It is not uncommon for someone who is trying to detox on their own to relapse. The withdrawal symptoms—both physical and psychological—can be more than the person can bear alone. Often, this is the reason the person picks up a drink or drug —to end the painful withdrawal symptoms. When a person is unable to get through the withdrawal and detox periods, they won’t be able to get the help they so desperately need and want.
Withdrawal symptoms vary based on the history of the type of substance used and other factors unique to the person but often include anxiety, depression, suicidal ideations, fatigue, vomiting and nausea, delusions and hallucinations, irritability, seizures, muscle aches and pains, mental confusion, and more.
That is also why the use of some medications in detox is helpful. Not only do some medications used help to ease the withdrawal symptoms, but they can also help the person to stay the course and prevent relapse over a longer period of time. Some medications are used only during the acute withdrawal and detox stages. Others can be used for longer periods to help the person maintain sobriety while learning about their addiction and gaining new coping skills.
For example, a person who is detoxing from opioid use may be prescribed methadone or suboxone. Either of these medications may be used not only at the beginning of treatment but also for longer management of the addiction. Both methadone and suboxone have been found to help aid individuals with heroin addictions to stay sober.
Safely navigating alcohol detox and drug detox is a crucial first step in recovery. That’s why it’s so important to be in a healthcare environment with professionals and doctors who can assist every step of the way. When there are doctors on site, medications (buprenorphine, naltrexone, etc.) can be quickly and effectively adjusted if a complication arises.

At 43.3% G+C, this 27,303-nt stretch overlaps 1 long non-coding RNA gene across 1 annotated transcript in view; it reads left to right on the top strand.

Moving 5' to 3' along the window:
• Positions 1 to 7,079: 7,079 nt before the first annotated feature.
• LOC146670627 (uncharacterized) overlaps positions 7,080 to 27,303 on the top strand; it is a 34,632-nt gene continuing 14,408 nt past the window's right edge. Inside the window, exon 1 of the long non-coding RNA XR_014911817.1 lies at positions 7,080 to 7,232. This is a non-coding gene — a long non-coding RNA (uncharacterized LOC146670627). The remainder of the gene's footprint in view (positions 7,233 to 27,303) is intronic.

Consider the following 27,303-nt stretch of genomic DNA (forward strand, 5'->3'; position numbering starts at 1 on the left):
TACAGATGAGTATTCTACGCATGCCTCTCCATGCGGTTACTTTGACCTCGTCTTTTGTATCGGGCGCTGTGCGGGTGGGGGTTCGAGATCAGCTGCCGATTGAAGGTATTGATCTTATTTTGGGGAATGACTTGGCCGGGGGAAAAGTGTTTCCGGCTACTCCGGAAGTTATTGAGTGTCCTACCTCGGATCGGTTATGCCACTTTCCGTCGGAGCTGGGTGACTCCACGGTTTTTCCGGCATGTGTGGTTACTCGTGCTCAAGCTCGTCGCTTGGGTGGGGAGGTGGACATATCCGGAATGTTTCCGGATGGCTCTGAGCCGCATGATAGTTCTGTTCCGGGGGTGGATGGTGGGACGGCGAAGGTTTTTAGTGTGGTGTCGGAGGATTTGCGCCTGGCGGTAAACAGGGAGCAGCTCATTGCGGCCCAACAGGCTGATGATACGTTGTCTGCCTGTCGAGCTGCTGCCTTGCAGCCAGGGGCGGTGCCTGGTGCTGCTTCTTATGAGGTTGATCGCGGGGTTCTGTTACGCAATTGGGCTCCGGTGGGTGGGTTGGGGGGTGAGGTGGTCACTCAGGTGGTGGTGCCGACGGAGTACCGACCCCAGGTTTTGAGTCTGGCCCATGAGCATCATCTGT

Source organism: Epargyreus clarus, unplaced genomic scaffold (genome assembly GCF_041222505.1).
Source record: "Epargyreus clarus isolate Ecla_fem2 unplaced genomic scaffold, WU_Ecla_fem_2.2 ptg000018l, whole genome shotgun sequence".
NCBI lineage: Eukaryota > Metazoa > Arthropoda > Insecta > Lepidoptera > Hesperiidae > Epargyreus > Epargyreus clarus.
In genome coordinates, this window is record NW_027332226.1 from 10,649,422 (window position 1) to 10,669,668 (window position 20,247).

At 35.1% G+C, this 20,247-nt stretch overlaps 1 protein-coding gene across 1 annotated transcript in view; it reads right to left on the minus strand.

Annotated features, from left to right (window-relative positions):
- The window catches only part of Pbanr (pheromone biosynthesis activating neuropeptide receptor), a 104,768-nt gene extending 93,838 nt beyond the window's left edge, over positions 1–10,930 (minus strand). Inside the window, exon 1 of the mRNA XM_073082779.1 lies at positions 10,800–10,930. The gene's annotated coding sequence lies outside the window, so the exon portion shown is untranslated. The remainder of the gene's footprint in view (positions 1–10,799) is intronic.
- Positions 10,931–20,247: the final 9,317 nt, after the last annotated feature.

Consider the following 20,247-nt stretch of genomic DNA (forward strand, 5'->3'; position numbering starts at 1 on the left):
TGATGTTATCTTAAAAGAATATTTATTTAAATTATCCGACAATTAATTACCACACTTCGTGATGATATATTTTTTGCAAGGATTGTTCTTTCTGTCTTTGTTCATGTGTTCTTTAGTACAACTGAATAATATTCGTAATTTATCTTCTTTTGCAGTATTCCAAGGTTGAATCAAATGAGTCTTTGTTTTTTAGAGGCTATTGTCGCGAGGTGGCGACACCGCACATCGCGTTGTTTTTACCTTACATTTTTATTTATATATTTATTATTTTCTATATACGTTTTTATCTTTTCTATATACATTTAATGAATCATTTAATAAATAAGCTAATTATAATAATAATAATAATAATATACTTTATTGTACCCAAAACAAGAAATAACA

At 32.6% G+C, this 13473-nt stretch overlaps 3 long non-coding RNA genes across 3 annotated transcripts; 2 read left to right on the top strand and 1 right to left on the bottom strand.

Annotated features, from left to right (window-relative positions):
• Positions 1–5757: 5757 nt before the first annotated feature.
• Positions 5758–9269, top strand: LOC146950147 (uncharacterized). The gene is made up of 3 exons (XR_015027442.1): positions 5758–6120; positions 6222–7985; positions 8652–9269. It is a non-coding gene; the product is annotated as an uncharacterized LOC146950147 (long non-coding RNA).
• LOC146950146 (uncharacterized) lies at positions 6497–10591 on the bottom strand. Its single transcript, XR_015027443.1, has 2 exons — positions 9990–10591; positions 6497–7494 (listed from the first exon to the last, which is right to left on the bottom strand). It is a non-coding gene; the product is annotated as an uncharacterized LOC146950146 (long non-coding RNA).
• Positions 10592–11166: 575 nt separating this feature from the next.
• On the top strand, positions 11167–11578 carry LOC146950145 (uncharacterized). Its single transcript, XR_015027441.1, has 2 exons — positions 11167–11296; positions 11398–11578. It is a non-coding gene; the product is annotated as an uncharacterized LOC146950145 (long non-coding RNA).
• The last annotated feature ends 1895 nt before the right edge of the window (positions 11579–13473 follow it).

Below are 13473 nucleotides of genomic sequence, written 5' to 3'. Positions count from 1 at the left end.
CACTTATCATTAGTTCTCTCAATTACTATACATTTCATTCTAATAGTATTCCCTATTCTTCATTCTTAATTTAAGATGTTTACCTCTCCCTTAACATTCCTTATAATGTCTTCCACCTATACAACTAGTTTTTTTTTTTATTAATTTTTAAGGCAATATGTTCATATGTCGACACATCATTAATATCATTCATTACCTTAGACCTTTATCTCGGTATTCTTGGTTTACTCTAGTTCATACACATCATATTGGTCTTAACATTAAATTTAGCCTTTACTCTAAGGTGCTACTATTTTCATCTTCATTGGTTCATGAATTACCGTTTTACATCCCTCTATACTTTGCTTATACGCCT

Detoxing and the accompanying withdrawal symptoms are different from one person to the next. The symptoms depend on what substance or substances were used, how often the person used them, the time and amount of last use, and other overall health factors. There are several different medications used in detoxing. It’s important to have an expert onsite to oversee the process. What works for one person may not work for someone else.
In addition to helping to manage the difficult withdrawal symptoms, having onsite medical staff and doctors allows better treatment for an individual with other health concerns. Many times when someone enters detox for drugs or alcohol their bodies are in poor shape. Some may have co-occurring disorders such as diabetes or heart problems. This is another reason why medically supervised detox and onsite doctors are essential.
At Caron, our state-of-the-art Carole and Ray Neag Medical Center is equipped to support the sometimes complex medical and mental health needs of every patient that walks through our doors. Our expert clinicians (most of whom are double board-certified) provide compassionate 24-hour care and supervision to guide patients through the recovery process.
Learn more about Caron’s detox program online or call 844-260-1324.